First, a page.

OMB plans Round 2 of e-gov

'Too many agencies were considering similar IT programs.'

'Labor's Cameron Findlay

Office of Management and Budget officials are focusing on backroom operations and homeland security systems as they look past the 25 Quicksilver initiatives to the next wave of e-government projects.

Administration officials recently briefed the E-Government Subcommittee of the President's Management Council and have begun forming analysis teams to work on business cases to consolidate IT systems in six areas: data and statistics, human resources, criminal investigations, financial management, public health monitoring and monetary benefits.

'We recognize there may be opportunities, but we don't know how good they may be,' said Cameron Findlay, deputy secretary of Labor and chairman of the subcommittee. 'Too many agencies were considering similar IT programs in these areas, and we need to figure out how to evaluate these opportunities.'

Findlay said the subcommittee will discuss potential future e-government projects at its next meeting and likely take up the issue before the full council at its next quarterly meeting.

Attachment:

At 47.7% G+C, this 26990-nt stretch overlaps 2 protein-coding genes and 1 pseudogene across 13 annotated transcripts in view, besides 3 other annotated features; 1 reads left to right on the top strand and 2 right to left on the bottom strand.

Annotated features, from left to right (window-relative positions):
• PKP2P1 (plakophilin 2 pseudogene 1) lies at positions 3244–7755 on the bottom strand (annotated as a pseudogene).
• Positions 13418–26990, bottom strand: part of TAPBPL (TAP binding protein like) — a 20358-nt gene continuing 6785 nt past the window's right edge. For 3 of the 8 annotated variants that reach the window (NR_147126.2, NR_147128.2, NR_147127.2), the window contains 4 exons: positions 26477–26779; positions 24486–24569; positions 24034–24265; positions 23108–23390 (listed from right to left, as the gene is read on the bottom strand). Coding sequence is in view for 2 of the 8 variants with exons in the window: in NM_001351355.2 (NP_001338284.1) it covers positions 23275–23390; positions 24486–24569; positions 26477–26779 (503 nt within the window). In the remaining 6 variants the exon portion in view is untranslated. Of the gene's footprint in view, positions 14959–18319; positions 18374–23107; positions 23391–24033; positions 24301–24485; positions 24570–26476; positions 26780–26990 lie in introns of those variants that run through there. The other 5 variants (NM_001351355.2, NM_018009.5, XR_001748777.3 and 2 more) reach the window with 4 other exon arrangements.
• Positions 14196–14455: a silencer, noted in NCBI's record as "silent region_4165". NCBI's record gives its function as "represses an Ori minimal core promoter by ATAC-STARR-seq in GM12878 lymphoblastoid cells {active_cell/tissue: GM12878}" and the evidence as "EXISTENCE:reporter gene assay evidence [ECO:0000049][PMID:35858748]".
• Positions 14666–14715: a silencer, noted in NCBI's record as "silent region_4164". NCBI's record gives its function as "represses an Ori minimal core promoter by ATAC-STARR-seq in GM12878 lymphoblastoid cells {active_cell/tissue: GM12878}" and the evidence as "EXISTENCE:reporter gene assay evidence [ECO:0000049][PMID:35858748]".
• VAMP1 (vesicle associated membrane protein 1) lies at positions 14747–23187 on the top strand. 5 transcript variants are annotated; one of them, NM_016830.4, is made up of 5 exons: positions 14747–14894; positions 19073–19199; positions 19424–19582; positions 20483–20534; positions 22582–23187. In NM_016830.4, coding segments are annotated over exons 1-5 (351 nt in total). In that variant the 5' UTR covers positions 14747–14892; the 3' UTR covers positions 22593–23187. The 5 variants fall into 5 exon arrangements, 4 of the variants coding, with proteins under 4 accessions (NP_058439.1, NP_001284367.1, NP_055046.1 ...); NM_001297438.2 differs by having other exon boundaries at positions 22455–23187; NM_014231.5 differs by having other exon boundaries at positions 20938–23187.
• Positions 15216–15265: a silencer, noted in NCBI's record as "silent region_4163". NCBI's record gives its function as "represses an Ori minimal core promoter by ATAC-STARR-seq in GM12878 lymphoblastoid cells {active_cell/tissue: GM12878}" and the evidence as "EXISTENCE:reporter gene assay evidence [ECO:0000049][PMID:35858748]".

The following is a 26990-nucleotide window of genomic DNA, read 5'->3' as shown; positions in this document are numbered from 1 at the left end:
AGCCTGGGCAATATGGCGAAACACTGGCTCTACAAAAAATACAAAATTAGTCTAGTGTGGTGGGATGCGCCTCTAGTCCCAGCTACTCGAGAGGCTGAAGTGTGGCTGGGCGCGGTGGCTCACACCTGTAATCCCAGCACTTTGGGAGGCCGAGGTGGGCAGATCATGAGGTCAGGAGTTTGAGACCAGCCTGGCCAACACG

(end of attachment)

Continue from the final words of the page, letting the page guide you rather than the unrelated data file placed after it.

Mark Forman, OMB's associate director for IT and e-government, said agencies requested more than $3.5 billion for projects in these six areas for fiscal 2004. Hardware, software and workflow components, business processes, project management and IT staffing are some of the areas agencies could spend on jointly, he said.

Obvious redundancies

Findlay said project redundancy was obvious to OMB officials. He gave two examples: the Justice and Treasury departments and the Environmental Protection Agency requested money for criminal investigation systems; and the Social Security Administration and Labor and Veterans Affairs departments requested funds for systems to track grants.

The six analysis teams will broker partnerships among agencies to work on similar projects, said Norman Lorentz, OMB's chief technology officer. Then the teams will develop interim business cases to reduce the number of duplicate projects, Lorentz said. OMB will recommend to the management council that the consolidation work begin in October, at the start of fiscal 2004.

The analysis teams will be made up of agency officials, CIOs, systems architects and program managers, Lorentz said.

OMB's timing in starting the next set of e-government projects received mixed reviews from agencies and outside observers.

Findlay said agencies have expressed concern about having to assign more employees to work on the analysis teams. OMB is coming up with a plan on how to staff them, he said.


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